6 9p21 Deletion and Adjuvant Methods in MM/Onofre et al. 209 TABLE 3 Prevalence of DNA Aneuploidy in Effusions According to the Application of Different Algorithms DNA Aneuploidy Cytology No. of cases Single-cell aneuploidy (%) STL Aneuploidy (%) Single-cell and STL aneuploidy (%) Malignant mesothelioma (86.4) 12 (54.5) 9 (40.9) Metastatic carcinomas (83.9) 25 (80.6) 20 (64.5) Total with tumor cell (84.9) 37 (69.8) 29 (54.7) DNA-ICM indicates DNA-image cytometry; STL, stemline; single-cell aneuploidy, at least 1 cell with DNA content [9c. TABLE 4 Immunocytochemical Findings in Malignant Mesotheliomas, Metastatic Carcinomas and Reactive Effusions Grading of positive reactivity Markers No. of cases Negative (%) Positive (%) 11% 39% 40% 79% 80% 100% Malignant mesothelioma BerEP (84.4) 5 (15.6) Calretinin 32 0 (0.0) 32 (100.0) EMA 28 2 (7.1) 26 (92.9) Mesothelin 11 1 (9.1) 10 (90.9) WT (33.3) 10 (66.7) Metastatic carcinoma BerEP (12.9) 27 (87.1) Calretinin (100.0) 0 (0.0) Reactive effusion BerEP (100.0) 0 (0.0) Calretinin 39 2 (5.1) 37 (94.9) BerEP4 indicates surface and cytoplasmic glycoprotein; EMA, epithelial membrane antigen; WT-1, Wilms tumor protein 1. number of satellites was 4.91 (range, ), and the total AgNOR count was 7.04 (range, ). In 96.7% of metastatic carcinoma cases, AgNOR analysis was positive. In only 1 case of metastatic carcinoma of the breast, the AgNOR analysis was doubtful (2.44 satellites/5.16 total AgNOR counts). In metastatic carcinoma cases, the mean number of satellites was 5.31 (range, ), and the total AgNOR count was 7.04 (range, ). Only 1 case of negative effusion demonstrated an increased number of AgNOR dots (2.5 satellites/5.13 total AgNOR counts). This patient was clinically diagnosed as having lung embolism and pneumonia without indication of malignant cells in effusions. Of negative cases, 97.1% were AgNOR-analysis negative. The mean number of satellites was 1.07 (range, ), and the total AgNOR count was 2.94 (range, ) in reactive mesothelial cells. Fluorescence in situ Hybridization We focused on both homozygous and heterozygous deletion of 9p21 as criteria for positivity because of the relatively low frequency of these events in the normal cell population. To avoid overinterpretation of incomplete hybridization, we considered as positive all specimens containing 5 nuclei showing homozygous deletion of 9p21 or containing 15 nuclei showing heterozygous deletion of 9p21. Prevalence of 9p21 deletion in cases of reactive mesothelial cells, MM, and metastatic carcinoma is summarized in Table 6. FISH was positive in 90.9% of MM cases, in which 48.5% showed homozygous deletion (Fig. 6a), 36.4% heterozygous deletion (Fig. 6b), and 6.0% both. From 31 metastatic carcinomas cases, FISH was positive in 45.2%. Cases with homozygous deletion were carcinoma of the breast, the ovary, the pancreas, and the endometrium. The heterozygous deletion cases were carcinoma of the endometrium (1 case), the lungs (1 case), the stomach (2 cases), the breast (2 cases), and the ovary (2 cases). Two cases of carcinoma of the ovary showed homozygous and heterozygous deletion. No 9p21 deletion was detected in any negative effusion. One case cytologically diagnosed as tumor cell-negative effusion demonstrated positivity of 9p21 homozygous deletion, and the histologic follow-up reported a non-hodgkin lymphoma. Another case was first diagnosed cytologically as suspicious for MM and rediagnosed as negative after DNA-ICM, immunocytochemistry, and AgNOR analysis, but histologic and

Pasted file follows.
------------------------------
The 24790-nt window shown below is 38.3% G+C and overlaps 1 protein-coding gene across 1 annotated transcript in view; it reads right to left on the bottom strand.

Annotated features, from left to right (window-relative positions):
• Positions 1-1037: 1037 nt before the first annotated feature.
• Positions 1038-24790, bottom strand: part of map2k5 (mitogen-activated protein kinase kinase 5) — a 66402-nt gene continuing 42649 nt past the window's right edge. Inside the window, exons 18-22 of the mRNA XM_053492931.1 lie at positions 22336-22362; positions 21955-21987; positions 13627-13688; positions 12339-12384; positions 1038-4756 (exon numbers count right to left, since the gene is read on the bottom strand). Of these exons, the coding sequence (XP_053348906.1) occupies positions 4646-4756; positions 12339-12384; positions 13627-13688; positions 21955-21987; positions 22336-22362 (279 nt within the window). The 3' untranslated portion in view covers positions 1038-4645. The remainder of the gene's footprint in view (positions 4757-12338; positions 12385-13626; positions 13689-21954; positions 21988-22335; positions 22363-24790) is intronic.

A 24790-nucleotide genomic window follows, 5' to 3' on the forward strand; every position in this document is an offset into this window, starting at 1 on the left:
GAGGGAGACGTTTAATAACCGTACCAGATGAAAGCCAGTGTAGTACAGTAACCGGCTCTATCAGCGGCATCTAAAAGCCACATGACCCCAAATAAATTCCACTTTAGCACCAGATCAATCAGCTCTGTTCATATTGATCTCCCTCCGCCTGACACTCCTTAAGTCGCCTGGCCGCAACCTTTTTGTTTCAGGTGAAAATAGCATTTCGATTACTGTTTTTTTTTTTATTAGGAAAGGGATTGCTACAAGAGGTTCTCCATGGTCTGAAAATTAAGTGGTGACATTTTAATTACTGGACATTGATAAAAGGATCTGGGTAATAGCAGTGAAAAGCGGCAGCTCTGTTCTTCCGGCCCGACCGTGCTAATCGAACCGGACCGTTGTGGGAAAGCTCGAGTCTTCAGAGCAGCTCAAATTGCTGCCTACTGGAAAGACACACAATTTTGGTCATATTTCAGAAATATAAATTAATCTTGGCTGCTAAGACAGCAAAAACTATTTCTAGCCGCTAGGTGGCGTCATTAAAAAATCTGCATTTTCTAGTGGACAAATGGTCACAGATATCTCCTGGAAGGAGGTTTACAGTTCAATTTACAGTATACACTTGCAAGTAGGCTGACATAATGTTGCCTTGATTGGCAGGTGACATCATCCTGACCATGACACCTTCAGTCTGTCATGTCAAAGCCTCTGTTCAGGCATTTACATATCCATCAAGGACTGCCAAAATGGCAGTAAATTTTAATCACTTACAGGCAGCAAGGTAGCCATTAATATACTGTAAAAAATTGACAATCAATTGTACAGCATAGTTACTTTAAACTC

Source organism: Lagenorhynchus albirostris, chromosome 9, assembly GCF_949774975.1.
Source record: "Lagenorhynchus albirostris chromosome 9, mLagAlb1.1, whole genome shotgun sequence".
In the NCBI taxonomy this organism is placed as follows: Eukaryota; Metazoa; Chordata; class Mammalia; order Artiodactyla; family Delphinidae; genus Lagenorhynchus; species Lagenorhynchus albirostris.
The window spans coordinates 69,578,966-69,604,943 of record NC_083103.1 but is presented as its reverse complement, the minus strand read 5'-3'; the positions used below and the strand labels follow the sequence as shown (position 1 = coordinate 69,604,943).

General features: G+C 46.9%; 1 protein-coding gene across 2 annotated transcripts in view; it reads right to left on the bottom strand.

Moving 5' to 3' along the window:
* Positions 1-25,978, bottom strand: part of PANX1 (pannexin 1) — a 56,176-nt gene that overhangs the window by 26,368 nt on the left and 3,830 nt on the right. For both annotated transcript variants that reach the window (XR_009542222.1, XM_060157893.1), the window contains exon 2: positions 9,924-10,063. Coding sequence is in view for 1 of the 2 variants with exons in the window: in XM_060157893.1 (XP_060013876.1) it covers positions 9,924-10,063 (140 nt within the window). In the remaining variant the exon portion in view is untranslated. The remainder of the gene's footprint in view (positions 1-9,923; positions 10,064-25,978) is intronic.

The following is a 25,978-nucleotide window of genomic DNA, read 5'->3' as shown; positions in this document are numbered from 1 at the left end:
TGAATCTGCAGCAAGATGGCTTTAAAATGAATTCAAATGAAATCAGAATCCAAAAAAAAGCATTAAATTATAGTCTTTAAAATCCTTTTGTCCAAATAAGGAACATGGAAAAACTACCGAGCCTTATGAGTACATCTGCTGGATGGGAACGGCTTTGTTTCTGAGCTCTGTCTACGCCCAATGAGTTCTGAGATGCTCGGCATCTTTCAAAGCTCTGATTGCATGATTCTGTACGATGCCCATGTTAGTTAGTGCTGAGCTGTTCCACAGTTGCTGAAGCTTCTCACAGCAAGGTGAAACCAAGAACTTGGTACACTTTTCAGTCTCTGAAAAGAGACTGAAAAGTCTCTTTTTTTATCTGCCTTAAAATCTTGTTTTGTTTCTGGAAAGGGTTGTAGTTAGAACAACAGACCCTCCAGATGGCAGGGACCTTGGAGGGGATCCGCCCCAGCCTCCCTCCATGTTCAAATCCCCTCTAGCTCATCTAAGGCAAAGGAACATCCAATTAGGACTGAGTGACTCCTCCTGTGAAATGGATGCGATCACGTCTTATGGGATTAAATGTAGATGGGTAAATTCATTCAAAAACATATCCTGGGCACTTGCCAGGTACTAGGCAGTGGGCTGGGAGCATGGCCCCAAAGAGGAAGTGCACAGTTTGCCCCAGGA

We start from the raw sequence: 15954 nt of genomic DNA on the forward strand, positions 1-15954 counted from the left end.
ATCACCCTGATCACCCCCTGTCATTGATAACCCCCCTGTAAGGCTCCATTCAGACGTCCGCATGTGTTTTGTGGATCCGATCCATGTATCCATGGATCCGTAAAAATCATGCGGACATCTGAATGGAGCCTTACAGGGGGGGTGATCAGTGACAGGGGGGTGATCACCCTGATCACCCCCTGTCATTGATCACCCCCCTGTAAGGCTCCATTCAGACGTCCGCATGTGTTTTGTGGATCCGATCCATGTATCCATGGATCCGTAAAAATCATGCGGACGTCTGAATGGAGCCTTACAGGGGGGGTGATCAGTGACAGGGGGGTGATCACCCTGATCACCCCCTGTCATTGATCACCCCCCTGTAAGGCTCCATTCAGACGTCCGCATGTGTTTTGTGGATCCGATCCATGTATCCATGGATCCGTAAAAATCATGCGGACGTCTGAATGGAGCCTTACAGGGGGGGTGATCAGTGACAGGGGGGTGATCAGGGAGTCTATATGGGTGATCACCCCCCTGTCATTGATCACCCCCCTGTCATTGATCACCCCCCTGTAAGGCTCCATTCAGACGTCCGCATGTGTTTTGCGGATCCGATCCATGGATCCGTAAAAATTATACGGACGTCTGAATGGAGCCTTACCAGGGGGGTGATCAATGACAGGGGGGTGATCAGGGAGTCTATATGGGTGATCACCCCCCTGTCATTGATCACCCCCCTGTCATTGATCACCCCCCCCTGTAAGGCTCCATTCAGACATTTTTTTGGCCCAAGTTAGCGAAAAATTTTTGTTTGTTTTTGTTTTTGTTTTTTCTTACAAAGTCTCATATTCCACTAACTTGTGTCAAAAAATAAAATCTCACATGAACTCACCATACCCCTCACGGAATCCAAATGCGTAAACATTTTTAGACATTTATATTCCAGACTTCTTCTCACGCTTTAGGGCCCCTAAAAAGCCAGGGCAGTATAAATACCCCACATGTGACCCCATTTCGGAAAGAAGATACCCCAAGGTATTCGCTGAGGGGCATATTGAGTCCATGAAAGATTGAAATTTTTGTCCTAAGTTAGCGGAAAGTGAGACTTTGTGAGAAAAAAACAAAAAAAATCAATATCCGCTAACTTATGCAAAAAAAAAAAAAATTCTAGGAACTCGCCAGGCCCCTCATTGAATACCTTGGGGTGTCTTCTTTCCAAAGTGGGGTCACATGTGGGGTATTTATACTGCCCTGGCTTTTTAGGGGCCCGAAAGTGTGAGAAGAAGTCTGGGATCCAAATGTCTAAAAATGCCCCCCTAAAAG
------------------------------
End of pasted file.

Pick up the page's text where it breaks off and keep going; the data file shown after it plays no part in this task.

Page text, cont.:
7 210 CANCER (CANCER CYTOPATHOLOGY) June 25, 2008 / Volume 114 / Number 3 clinical follow-up confirmed MM. In this case, FISH demonstrated 9p21 heterozygous deletion. Application of Adjuvant Methods In the current study, when cytology was used alone for the diagnosis of MM, 81.8% of cases were reported as tumor cell-positive with certainty. The addition of DNA-ICM improved the prevalence to 87.9% and of AgNORs to 97% (Table 7). Application of FISH improved the prevalence of correct MM diagnosis to 100%, especially when 9p21 homozygous and heterozygous deletion were used as parameters. The combination of calretinin positive and BerEP4 negative was found in 84.4% of MM cases and calretinin negative and BerEP4 positive in 87.1% of metastatic carcinoma. FIGURE 2. Malignant mesothelioma cells are a) stained with calretinin (original magnification, 3400) and b) faintly stained with BerEP4 (original magnification, 3400). DISCUSSION Malignant mesothelioma (MM) is an aggressive neoplasm of the serosal membranes with a poor prognosis. Predictive studies have reported an increased incidence of MM for the next decade. 6 8 An early and precise diagnosis of MM in effusions is crucial for patient management and may avoid unnecessary invasive diagnostic procedures. Cytological diagnosis of MM is difficult but may be achieved by the application of adjuvant methods. DNA-ICM is a standardized, quantitative, adjuvant method that measures nuclear DNA content by the cytometric equivalent of nuclear Integrated Optical Density (IOD). 13 None of the DNA histograms measured from negative effusions revealed any of the mentioned parameters of DNA aneuploidy in the FIGURE 3. Receiver-operator characteristic (ROC) curve shows the sensitivity and specificity of AgNOR analysis for tumor cell detection based on the number of total AgNOR counts.